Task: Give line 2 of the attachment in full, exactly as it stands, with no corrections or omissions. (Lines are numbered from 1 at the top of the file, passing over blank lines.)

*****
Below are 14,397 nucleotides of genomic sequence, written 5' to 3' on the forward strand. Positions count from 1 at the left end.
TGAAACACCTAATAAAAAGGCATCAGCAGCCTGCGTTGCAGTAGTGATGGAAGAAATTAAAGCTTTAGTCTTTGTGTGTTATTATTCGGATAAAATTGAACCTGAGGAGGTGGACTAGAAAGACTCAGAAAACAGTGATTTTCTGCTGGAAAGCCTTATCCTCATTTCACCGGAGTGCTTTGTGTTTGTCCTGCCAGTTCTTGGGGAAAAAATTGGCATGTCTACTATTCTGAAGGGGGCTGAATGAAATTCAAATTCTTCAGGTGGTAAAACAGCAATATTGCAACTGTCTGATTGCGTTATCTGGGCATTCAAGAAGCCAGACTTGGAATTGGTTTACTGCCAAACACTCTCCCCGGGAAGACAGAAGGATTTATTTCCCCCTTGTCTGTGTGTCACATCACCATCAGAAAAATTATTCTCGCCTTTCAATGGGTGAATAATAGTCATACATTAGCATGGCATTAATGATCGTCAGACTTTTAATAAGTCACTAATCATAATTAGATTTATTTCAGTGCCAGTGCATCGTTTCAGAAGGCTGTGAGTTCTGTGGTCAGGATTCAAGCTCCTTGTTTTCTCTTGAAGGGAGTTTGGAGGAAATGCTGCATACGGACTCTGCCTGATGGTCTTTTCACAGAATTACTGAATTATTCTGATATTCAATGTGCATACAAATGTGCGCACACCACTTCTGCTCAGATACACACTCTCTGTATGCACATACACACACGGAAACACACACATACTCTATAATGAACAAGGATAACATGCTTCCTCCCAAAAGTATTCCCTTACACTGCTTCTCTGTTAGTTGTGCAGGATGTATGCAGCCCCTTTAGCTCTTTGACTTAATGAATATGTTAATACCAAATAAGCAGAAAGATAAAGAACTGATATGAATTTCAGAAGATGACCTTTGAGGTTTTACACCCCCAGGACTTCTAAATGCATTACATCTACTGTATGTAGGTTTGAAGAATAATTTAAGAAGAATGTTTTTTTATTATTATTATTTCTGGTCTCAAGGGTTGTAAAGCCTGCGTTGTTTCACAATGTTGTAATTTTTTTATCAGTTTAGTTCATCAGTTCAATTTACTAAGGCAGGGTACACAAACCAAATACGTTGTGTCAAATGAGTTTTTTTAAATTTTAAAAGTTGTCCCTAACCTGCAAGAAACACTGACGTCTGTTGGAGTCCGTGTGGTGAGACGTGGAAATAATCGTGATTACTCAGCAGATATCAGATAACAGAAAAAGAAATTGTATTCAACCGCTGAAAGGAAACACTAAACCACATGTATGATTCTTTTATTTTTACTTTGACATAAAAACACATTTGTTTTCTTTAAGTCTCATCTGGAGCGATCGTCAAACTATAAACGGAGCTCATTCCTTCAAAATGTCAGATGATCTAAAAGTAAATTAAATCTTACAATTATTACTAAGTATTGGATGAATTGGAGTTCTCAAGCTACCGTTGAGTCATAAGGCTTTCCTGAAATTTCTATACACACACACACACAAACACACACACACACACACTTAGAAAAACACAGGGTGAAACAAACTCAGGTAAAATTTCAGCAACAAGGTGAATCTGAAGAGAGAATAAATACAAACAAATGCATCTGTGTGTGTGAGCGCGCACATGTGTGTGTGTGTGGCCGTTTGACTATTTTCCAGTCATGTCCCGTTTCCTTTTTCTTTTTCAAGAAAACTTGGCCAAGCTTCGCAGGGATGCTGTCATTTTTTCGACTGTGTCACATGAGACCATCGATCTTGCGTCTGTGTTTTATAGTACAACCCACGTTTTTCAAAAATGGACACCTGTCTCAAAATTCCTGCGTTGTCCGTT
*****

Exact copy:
TGAAACACCTAATAAAAAGGCATCAGCAGCCTGCGTTGCAGTAGTGATGGAAGAAATTAAAGCTTTAGTCTTTGTGTGTTATTATTCGGATAAAATTGAACCTGAGGAGGTGGACTAGAAAGACTCAGAAAACAGTGATTTTCTGCTGGAAAGCCTTATCCTCATTTCACCGGAGTGCTTTGTGTTTGTCCTGCCAGTTCTTGGGGAAAAAATTGGCATGTCTACTATTCTGAAGGGGGCTGAATGAAATTCAAATTCTTCAGGTGGTAAAACAGCAATATTGCAACTGTCTGATTGCGTTATCTGGGCATTCAAGAAGCCAGACTTGGAATTGGTTTACTGCCAAACACTCTCCCCGGGAAGACAGAAGGATTTATTTCCCCCTTGTCTGTGTGTCACATCACCATCAGAAAAATTATTCTCGCCTTTCAATGGGTGAATAATAGTCATACATTAGCATGGCATTAATGATCGTCAGACTTTTAATAAGTCACTAATCATAATTAGATTTATTTCAGTGCCAGTGCATCGTTTCAGAAGGCTGTGAGTTCTGTGGTCAGGATTCAAGCTCCTTGTTTTCTCTTGAAGGGAGTTTGGAGGAAATGCTGCATACGGACTCTGCCTGATGGTCTTTTCACAGAATTACTGAATTATTCTGATATTCAATGTGCATACAAATGTGCGCACACCACTTCTGCTCAGATACACACTCTCTGTATGCACATACACACACGGAAACACACACATACTCTATAATGAACAAGGATAACATGCTTCCTCCCAAAAGTATTCCCTTACACTGCTTCTCTGTTAGTTGTGCAGGATGTATGCAGCCCCTTTAGCTCTTTGACTTAATGAATATGTTAATACCAAATAAGCAGAAAGATAAAGAACTGATATGAATTTCAGAAGATGACCTTTGAGGTTTTACACCCCCAGGACTTCTAAATGCATTACATCTACTGTATGTAGGTTTGAAGAATAATTTAAGAAGAATGTTTTTTTATTATTATTATTTCTGGTCTCAAGGGTTGTAAAGCCTGCGTTGTTTCACAATGTTGTAATTTTTTTATCAGTTTAGTTCATCAGTTCAATTTACTAAGGCAGGGTACACAAACCAAATACGTTGTGTCAAATGAGTTTTTTTAAATTTTAAAAGTTGTCCCTAACCTGCAAGAAACACTGACGTCTGTTGGAGTCCGTGTGGTGAGACGTGGAAATAATCGTGATTACTCAGCAGATATCAGATAACAGAAAAAGAAATTGTATTCAACCGCTGAAAGGAAACACTAAACCACATGTATGATTCTTTTATTTTTACTTTGACATAAAAACACATTTGTTTTCTTTAAGTCTCATCTGGAGCGATCGTCAAACTATAAACGGAGCTCATTCCTTCAAAATGTCAGATGATCTAAAAGTAAATTAAATCTTACAATTATTACTAAGTATTGGATGAATTGGAGTTCTCAAGCTACCGTTGAGTCATAAGGCTTTCCTGAAATTTCTATACACACACACACACAAACACACACACACACACACTTAGAAAAACACAGGGTGAAACAAACTCAGGTAAAATTTCAGCAACAAGGTGAATCTGAAGAGAGAATAAATACAAACAAATGCATCTGTGTGTGTGAGCGCGCACATGTGTGTGTGTGTGGCCGTTTGACTATTTTCCAGTCATGTCCCGTTTCCTTTTTCTTTTTCAAGAAAACTTGGCCAAGCTTCGCAGGGATGCTGTCATTTTTTCGACTGTGTCACATGAGACCATCGATCTTGCGTCTGTGTTTTATAGTACAACCCACGTTTTTCAAAAATGGACACCTGTCTCAAAATTCCTGCGTTGTCCGTT